Chef Corey Lee of SFMOMA’s In Situ has a lot to live up to and now with even higher praise from NYT food critic Pete Wells, he is upping the ante with his “art on a plate”-type style.
“By avoiding originality, In Situ is the most original new restaurant in the country,” Pete Wells writes in his lavish review of SFMOMA’s In Situ in the New York Times, Wells has been praised and criticised for his harsh and eye-opening reviews of many of America’s fabulous eateries, “the easiest way to understand this restaurant is an art installation” he gathers from his latest trip to the restaurant on the first floor.
As was revealed last fall, the three-Michelin-starred Lee’s ambitious concept is focused on recreating dishes from participating chefs rather than concocting new ones. With two other projects (
“Two points about this lunch struck me,” Wells observed during his recent visit. “First, everything was delicious. Second, the flavors veered wildly different from dish to dish — they were, so to speak, all over the map — and it didn’t matter.” Surely Lee is reading that remark very happily somewhere: He’s said in the past that he doesn’t mind if a dining experience doesn’t flow completely at In Situ. “We’re not trying to offer it as a restaurant experience,” Lee said, “We’re hoping it’s a fun and engaging cultural experience in the SFMOMA.”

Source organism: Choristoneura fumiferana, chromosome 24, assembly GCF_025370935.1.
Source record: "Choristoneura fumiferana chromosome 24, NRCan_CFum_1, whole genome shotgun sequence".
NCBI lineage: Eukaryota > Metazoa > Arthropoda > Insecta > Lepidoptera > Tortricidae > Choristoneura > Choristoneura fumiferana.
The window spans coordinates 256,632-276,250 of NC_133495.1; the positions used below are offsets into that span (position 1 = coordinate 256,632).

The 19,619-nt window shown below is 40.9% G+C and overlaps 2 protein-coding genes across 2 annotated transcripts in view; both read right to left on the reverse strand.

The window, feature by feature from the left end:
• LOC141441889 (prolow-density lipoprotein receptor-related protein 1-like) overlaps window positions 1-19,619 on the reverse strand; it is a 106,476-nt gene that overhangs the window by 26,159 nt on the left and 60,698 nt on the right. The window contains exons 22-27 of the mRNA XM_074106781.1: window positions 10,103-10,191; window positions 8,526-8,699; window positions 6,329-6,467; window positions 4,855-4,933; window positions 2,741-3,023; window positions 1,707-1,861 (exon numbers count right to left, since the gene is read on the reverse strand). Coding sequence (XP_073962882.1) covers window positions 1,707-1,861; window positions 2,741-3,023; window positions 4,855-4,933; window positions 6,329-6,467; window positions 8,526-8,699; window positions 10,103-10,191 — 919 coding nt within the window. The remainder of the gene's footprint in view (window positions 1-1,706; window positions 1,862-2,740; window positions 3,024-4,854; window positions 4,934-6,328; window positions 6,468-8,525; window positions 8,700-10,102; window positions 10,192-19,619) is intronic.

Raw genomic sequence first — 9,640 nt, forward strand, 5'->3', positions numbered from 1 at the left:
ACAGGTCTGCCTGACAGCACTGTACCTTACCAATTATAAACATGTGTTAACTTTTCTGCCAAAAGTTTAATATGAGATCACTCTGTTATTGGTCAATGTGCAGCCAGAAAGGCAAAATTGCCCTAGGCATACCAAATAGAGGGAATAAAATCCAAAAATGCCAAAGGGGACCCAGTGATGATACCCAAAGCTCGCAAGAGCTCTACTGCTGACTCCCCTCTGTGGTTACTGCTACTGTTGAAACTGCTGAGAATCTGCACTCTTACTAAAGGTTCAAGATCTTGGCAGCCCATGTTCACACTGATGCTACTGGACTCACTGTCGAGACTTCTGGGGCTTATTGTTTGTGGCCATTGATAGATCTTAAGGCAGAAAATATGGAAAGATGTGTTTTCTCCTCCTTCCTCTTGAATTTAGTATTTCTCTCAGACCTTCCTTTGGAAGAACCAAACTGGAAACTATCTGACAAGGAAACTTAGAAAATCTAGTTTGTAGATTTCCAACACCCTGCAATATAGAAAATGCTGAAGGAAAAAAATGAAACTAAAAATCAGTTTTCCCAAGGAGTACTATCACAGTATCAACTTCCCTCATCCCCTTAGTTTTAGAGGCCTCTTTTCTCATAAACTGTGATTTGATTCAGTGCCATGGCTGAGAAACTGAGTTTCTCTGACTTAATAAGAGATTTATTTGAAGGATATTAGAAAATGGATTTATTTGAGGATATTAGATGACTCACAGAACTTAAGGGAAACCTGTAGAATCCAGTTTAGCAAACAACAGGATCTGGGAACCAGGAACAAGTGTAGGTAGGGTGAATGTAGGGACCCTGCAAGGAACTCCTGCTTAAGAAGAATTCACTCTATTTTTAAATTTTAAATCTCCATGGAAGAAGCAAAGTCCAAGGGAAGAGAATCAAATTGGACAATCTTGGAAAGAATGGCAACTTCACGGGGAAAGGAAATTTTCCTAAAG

With the copious amount of famous chefs sprawled across the United States, Wells has full confidence in Lee’s ability to present and deliver, “There are more famous chefs in the United States, but few whose technical mastery is as deeply respected in the business. “I couldn’t have more faith in anyone than Corey Lee, in terms of execution,” the chef Wylie Dufresne said.“
// Read the rest of Wells’ review on the New York Times’ website. It’s a literary thrill.
Written by Anthony Rogers, photos sourced from In Situ and EATER SF, quotes sourced from Pete Wells — Get more foodie news to your inbox weekly. You know you need it. Still hungry? Chow down on our Bay Bites Guide 2016.
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